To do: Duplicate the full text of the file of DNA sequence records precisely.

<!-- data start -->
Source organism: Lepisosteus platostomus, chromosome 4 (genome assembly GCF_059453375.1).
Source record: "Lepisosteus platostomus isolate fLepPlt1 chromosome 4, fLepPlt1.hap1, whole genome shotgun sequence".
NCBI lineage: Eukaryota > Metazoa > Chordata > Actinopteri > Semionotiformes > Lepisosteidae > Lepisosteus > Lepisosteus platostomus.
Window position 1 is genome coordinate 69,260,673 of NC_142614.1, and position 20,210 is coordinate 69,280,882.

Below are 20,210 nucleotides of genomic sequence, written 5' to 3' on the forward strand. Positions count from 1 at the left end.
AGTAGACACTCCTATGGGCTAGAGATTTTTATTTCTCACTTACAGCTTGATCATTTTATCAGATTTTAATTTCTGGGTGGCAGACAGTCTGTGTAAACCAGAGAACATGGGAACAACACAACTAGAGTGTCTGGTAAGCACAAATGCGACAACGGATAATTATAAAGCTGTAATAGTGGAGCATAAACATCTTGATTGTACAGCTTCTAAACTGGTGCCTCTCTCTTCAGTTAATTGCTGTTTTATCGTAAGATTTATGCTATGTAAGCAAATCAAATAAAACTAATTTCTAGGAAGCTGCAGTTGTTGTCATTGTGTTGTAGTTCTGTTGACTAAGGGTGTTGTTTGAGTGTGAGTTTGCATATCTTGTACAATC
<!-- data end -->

Source organism: Lepisosteus platostomus, chromosome 4 (genome assembly GCF_059453375.1).
Source record: "Lepisosteus platostomus isolate fLepPlt1 chromosome 4, fLepPlt1.hap1, whole genome shotgun sequence".
NCBI lineage: Eukaryota > Metazoa > Chordata > Actinopteri > Semionotiformes > Lepisosteidae > Lepisosteus > Lepisosteus platostomus.
Window position 1 is genome coordinate 69,260,673 of NC_142614.1, and position 20,210 is coordinate 69,280,882.

Below are 20,210 nucleotides of genomic sequence, written 5' to 3' on the forward strand. Positions count from 1 at the left end.
AGTAGACACTCCTATGGGCTAGAGATTTTTATTTCTCACTTACAGCTTGATCATTTTATCAGATTTTAATTTCTGGGTGGCAGACAGTCTGTGTAAACCAGAGAACATGGGAACAACACAACTAGAGTGTCTGGTAAGCACAAATGCGACAACGGATAATTATAAAGCTGTAATAGTGGAGCATAAACATCTTGATTGTACAGCTTCTAAACTGGTGCCTCTCTCTTCAGTTAATTGCTGTTTTATCGTAAGATTTATGCTATGTAAGCAAATCAAATAAAACTAATTTCTAGGAAGCTGCAGTTGTTGTCATTGTGTTGTAGTTCTGTTGACTAAGGGTGTTGTTTGAGTGTGAGTTTGCATATCTTGTACAATC